I love multiple sub-plots and byzantine twists. Abnett’s story has these, as well as a not so subtle Elizabethan-style humor. I’d be remiss, however, not to warn you about the puns. As my husband knows, I frown upon the heavy use of puns (they really are the lowest form of humor and should be used sparingly). As the punnage quotient in this book rose to alarming levels, so did my eyebrows, and I hold Abnett responsible for deepening the frown lines on my forehead.

Wherein We Examine Point of View

Point of view (POV) defines whose voice (whose perspective) is telling the story. This isn’t exactly the same as whether the narration uses first-person (I), second-person (you), or third-person (he/she)—although they are definitely related. For instance, if narration is in first-person, the narrator has to be the POV (unless you’re writing experimental fiction, which is usually where second-person narration falls as well). Third person narration can move the POV from character to character, although this is where charges of head-hopping may ensue.

I tend to be a bit of a purist when it comes to POV, probably because most of the SF/F I read is the same. A lot of Urban Fantasy is told in first-person single-POV, and never wavers from that. Most SF/F employing third-person narration will change POV at scene breaks, not within the scene itself, and this is my personal preference.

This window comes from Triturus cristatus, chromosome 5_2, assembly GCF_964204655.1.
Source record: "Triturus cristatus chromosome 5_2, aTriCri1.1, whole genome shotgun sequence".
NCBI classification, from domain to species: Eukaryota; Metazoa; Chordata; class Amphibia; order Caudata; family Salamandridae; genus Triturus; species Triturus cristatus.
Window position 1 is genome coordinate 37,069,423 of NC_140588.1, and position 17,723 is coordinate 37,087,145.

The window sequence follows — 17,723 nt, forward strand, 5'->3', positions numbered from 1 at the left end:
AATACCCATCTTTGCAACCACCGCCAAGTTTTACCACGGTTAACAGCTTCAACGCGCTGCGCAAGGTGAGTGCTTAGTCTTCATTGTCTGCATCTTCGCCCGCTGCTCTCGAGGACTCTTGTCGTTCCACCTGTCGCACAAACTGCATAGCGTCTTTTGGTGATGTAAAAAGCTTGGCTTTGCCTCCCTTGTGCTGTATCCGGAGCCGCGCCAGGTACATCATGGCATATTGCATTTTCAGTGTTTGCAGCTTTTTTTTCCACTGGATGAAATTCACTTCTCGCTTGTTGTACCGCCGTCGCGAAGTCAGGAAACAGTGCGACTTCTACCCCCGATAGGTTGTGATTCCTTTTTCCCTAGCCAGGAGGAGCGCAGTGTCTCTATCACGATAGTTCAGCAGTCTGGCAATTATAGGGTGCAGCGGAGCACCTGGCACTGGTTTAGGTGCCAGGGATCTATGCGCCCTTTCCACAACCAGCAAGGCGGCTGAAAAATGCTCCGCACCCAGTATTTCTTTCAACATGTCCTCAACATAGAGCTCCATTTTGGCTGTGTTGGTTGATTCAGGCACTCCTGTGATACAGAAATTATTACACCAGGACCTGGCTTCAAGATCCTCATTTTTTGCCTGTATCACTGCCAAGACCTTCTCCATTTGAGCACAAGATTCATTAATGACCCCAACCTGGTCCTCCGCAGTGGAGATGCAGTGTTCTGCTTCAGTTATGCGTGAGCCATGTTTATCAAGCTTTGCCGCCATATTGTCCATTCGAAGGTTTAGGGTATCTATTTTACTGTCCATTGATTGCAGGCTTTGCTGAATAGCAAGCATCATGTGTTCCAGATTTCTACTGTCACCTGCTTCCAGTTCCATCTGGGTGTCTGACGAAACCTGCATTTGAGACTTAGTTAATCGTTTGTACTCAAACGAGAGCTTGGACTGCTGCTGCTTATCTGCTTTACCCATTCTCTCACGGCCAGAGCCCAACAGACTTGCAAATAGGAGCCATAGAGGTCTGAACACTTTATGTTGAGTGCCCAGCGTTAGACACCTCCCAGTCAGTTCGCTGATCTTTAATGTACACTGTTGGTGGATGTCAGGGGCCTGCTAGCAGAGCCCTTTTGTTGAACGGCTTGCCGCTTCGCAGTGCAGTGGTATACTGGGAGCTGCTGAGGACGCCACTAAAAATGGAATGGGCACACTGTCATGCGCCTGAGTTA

Gail Carriger takes a romance-genre approach, where she will change POV within a scene. Many romance authors today do that and if deftly done, like Carriger does it, I’m never confused. I can live with this, particularly if the author is clever and never leaves you wondering why you’ve head-hopped.

Dan Abnett, on the other hand, has a rather chaotic POV approach. If you see on the very first page that William Beaver, Esq., penned the story then you’ll probably wonder why the first 25 pages of the book appears to employ third-person omniscient POV. Then, within a scene, the narration shifts from third-person to first for a few paragraphs. This happens suddenly in several parts of the book (italic in braces are my addition):

His name was Beaver, and being me, your servant the writer, he will have no further words wasted on him.
[…The cardinal speaks…]
“Right ho, Cardinal,” quoth I (Wllm Beaver).

Triumff and Doll pulled away from each other, and looked around.
Your loyal servant, I, William Beaver, stood on the other side of the brazier. […At which point, Triumff is referred to as Cedarn because he’s incognito, so the reader really has to keep a grip on POV…]
“Excusez-moi?” asked Louis Cedarn.

I ground my teeth a bit at the head-hopping partly-omniscient third/first-person-flipping narrative. In the end, I thought William Beaver was an unnecessary character. Making him a semi-narrator took “unnecessary” to “confusing artificiality.” So I’m still surprised that I managed to enjoy the book, even with Mr. Beaver. I’d be curious to hear from anyone who’s read Triumff, and whether they were put off by this style of narration.

Any opinions?